A case brought by two cardiac stem cell researchers against their institution for allegedly mishandling a misconduct investigation was dismissed by a federal judge in Massachusetts this week. The plaintiffs, Piero Anversa and Annarosa Leri, had sued Harvard Medical School and its affiliate, Brigham and Women's Hospital (BWH) in Boston, claiming that the inquiry into their lab at BWH wrongfully damaged their professional reputations, derailed the sale of their stem cell company, and cost them lucrative job offers.
But as Retraction Watch reports, a federal district court judge ruled that the court lacked jurisdiction in this case because the plaintiffs haven’t yet exhausted the administrative process set up to handle misconduct investigations at federally funded labs. The researchers must wait for the ongoing investigation to conclude and air their grievances with the federal Office of Research Integrity (ORI)—but they aren’t precluded from bringing the case back to court in the future.
The investigation came to light last April, after the journal Circulation retracted a paper from Anversa’s lab, and The Lancet issued an “expression of concern” about another. In December, Anversa and Leri sued Harvard and BWH, along with BWH President Elizabeth Nabel and Gretchen Brodnicki, Harvard’s dean for faculty and research integrity, who launched the initial inquiry and called for the retraction of the two papers.
In their complaint, Anversa and Leri acknowledged that the papers contained fictitious data points and altered figures, but argued that the investigation was flawed. They claimed that the investigatory panel had made factual errors and failed to meet the deadlines laid out in Harvard’s bylaws, that members of the panel had conflicts of interest, and that Nabel and Brodnicki had disclosed confidential information by sharing details of the investigation with editors at Circulation and The Lancet and with other BWH scientists. They laid blame for the misconduct on a senior scientist who has since left their lab, Jan Kajstura, and claimed that Kajstura altered data without their knowledge.
The misconduct investigation is ongoing, but this week’s court decision reveals some of the conclusions from an initial inquiry panel, assembled by Harvard Medical School and BWH in 2013. The panel “found substantial evidence that Kajstura may have committed research misconduct acting alone,” according to the court document, and recommended a full investigation of Anversa and Leri “on the theory that they negligently failed to investigate Kajstura’s misconduct.”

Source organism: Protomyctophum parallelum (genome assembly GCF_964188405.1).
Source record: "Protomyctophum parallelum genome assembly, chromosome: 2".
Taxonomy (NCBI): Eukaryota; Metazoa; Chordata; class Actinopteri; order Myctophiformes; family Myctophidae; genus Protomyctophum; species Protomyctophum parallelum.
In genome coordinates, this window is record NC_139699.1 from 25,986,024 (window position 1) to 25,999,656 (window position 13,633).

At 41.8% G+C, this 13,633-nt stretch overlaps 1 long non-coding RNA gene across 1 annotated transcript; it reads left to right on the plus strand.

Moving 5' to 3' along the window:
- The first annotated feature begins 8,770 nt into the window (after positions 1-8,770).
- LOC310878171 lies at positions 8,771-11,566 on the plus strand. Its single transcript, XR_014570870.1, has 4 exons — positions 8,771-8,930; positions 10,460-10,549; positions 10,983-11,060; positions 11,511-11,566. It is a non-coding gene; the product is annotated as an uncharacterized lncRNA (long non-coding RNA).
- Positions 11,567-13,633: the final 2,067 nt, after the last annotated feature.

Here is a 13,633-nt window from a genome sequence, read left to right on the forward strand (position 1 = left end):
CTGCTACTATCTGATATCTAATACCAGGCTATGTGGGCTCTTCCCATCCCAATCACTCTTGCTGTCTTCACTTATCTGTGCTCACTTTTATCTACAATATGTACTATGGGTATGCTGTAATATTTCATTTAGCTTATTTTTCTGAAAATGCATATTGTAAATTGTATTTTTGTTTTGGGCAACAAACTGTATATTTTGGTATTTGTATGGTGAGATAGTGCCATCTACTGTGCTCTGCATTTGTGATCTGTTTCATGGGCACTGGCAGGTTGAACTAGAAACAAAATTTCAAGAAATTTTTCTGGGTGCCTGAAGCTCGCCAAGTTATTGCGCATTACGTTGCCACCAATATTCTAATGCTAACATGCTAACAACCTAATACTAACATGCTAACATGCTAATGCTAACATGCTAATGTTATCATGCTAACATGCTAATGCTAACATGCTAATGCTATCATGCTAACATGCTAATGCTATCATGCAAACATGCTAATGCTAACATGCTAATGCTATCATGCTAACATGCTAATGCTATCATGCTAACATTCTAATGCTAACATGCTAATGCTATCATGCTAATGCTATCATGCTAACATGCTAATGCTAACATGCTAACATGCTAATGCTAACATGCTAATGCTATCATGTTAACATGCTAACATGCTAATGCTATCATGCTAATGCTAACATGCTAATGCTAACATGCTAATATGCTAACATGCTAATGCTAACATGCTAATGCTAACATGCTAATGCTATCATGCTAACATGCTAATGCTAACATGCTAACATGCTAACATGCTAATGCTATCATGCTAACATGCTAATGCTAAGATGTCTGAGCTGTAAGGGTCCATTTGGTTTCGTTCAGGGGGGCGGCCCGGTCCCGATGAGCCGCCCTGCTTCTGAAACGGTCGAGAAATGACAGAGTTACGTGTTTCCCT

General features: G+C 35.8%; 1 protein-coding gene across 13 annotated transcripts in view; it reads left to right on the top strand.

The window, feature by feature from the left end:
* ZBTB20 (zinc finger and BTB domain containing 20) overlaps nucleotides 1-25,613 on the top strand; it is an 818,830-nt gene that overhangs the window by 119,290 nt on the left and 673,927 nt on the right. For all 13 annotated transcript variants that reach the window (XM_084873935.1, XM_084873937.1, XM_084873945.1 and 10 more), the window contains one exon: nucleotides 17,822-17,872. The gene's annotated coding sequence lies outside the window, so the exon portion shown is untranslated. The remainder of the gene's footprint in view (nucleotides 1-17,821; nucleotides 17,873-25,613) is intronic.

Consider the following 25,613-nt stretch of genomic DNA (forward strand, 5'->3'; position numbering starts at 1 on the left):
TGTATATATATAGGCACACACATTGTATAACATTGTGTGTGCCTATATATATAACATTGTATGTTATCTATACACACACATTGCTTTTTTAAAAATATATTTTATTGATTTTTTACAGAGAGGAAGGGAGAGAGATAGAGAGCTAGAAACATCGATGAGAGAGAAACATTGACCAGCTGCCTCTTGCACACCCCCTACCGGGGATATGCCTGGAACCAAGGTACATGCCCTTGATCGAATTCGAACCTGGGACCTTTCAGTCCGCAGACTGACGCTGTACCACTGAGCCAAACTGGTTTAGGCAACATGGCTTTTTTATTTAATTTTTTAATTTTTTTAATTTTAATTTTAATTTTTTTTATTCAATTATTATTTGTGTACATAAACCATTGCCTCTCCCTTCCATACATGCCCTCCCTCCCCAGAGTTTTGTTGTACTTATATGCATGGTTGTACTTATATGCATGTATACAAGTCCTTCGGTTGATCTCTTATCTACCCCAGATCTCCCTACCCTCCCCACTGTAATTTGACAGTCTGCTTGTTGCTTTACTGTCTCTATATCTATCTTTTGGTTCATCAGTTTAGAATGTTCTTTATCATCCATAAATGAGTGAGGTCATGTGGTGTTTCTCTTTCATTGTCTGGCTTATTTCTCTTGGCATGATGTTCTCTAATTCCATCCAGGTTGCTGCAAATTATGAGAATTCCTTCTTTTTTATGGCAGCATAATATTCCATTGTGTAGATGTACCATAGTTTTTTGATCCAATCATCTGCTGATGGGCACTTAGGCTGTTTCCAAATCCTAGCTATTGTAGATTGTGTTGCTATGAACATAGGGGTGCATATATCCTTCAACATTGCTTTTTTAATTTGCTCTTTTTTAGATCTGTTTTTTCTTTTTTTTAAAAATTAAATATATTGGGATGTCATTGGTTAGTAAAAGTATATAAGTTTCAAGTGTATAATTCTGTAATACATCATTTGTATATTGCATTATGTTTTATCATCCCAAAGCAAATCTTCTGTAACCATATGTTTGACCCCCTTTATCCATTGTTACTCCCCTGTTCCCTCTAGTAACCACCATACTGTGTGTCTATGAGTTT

The court didn’t rule on whether any of Anversa and Leri’s complaints are justified. Instead, it cited the process already in place to handle such disputes: ORI investigates reports of research misconduct at federally funded institutions, and if it finds a researcher has committed misconduct, it sends a “charge letter” outlining its finding and suggesting sanctions. A researcher can then contest the ORI findings and request a hearing before an administrative law judge.
Anversa and Leri circumvented that process by filing suit in federal district court before the investigation was finished. Their argument, according to the court document, was that the administrative process would be futile because it wouldn’t offer the relief they’re seeking, which includes undisclosed monetary damages.
Judge Denise Casper didn’t accept that argument, but she also didn’t prevent them from returning to court with their allegations later, says Paul Rothstein, a professor of torts, evidence, and civil litigation at Georgetown University Law Center in Washington, D.C. “The court is plainly telling these people to raise all their arguments in the administrative proceeding that is still ongoing,” he says. The case was dismissed “without prejudice,” meaning that Anversa and Leri can bring the issue back to court once an administrative hearing rules for or against them.
Because Harvard and BWH are not yet off the hook for their handling of the investigation, some still worry that the case will set a negative precedent for universities. “There are already other reasons why institutions may be reluctant to investigate allegations involving research misconduct (e.g., time, expense, loss of revenue, bad publicity),” wrote Ferric Fang, a microbiologist at the University of Washington, Seattle, in an email to ScienceInsider. “It would be concerning if legal liability were added to this list.” And for now, that legal liability “remains an open question,” wrote Fang, who has published several analyses of retractions, misconduct, and the scientific enterprise.
Anversa, Leri, Brodnicki, and Nabel could not be reached for comment. A spokesperson from BWH declined to comment on the status of the investigation.